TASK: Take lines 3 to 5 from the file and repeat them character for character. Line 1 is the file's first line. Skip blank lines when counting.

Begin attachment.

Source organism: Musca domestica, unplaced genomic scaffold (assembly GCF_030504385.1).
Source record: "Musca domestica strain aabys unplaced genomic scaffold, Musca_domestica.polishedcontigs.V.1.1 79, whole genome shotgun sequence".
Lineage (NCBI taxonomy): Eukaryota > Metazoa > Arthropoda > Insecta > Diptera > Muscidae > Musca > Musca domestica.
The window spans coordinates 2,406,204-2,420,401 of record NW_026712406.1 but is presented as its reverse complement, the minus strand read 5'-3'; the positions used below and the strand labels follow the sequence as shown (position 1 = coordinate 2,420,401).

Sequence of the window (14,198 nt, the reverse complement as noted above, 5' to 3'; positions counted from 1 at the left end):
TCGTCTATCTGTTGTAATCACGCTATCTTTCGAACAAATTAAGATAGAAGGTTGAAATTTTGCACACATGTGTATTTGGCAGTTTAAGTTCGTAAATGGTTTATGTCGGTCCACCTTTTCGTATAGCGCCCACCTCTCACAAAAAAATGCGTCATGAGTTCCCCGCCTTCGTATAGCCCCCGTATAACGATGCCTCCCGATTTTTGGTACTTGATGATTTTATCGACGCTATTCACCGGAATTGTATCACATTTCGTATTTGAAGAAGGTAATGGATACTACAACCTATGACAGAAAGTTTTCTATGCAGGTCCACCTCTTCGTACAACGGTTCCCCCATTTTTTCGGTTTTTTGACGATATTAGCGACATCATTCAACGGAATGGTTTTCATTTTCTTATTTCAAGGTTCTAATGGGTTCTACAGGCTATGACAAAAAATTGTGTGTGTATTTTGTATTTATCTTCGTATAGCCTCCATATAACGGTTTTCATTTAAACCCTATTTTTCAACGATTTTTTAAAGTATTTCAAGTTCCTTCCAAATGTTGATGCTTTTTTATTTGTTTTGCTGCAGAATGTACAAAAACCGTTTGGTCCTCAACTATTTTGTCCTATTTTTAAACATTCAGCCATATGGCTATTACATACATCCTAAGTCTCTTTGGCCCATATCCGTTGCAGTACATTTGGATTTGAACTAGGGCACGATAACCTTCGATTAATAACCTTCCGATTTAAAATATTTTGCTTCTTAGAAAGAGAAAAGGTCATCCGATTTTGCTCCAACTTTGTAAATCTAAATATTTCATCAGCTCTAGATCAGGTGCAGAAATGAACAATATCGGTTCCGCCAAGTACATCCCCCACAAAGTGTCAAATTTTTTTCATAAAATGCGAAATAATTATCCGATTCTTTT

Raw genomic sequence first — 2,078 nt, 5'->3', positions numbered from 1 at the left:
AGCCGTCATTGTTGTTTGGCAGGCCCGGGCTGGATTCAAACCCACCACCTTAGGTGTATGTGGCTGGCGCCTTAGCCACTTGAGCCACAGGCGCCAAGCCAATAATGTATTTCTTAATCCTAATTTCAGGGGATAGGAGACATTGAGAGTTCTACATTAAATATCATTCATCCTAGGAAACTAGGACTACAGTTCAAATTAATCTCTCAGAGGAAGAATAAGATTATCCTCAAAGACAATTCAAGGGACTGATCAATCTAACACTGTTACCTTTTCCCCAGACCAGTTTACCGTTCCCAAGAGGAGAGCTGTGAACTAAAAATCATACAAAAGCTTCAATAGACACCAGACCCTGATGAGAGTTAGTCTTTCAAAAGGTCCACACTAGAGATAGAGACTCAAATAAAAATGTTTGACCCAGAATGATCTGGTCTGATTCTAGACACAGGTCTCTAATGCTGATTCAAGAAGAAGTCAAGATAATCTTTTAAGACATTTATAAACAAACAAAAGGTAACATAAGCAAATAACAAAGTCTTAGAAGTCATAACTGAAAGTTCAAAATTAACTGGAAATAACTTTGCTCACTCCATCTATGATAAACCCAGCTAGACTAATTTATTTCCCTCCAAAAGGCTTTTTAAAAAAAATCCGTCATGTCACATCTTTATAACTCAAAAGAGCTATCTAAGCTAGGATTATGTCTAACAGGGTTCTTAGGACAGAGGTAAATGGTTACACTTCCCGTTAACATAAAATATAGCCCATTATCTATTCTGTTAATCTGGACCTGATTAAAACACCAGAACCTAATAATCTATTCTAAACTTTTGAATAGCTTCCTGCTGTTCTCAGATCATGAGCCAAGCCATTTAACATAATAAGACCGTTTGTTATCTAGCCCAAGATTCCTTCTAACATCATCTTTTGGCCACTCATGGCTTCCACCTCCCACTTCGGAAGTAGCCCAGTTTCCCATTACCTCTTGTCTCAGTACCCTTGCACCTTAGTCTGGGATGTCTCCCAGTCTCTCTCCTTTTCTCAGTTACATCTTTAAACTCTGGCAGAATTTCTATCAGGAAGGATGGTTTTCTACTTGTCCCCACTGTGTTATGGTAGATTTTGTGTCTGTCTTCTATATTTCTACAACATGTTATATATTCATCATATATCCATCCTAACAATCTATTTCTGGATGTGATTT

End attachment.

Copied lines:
Lineage (NCBI taxonomy): Eukaryota > Metazoa > Arthropoda > Insecta > Diptera > Muscidae > Musca > Musca domestica.
The window spans coordinates 2,406,204-2,420,401 of record NW_026712406.1 but is presented as its reverse complement, the minus strand read 5'-3'; the positions used below and the strand labels follow the sequence as shown (position 1 = coordinate 2,420,401).

Sequence of the window (14,198 nt, the reverse complement as noted above, 5' to 3'; positions counted from 1 at the left end):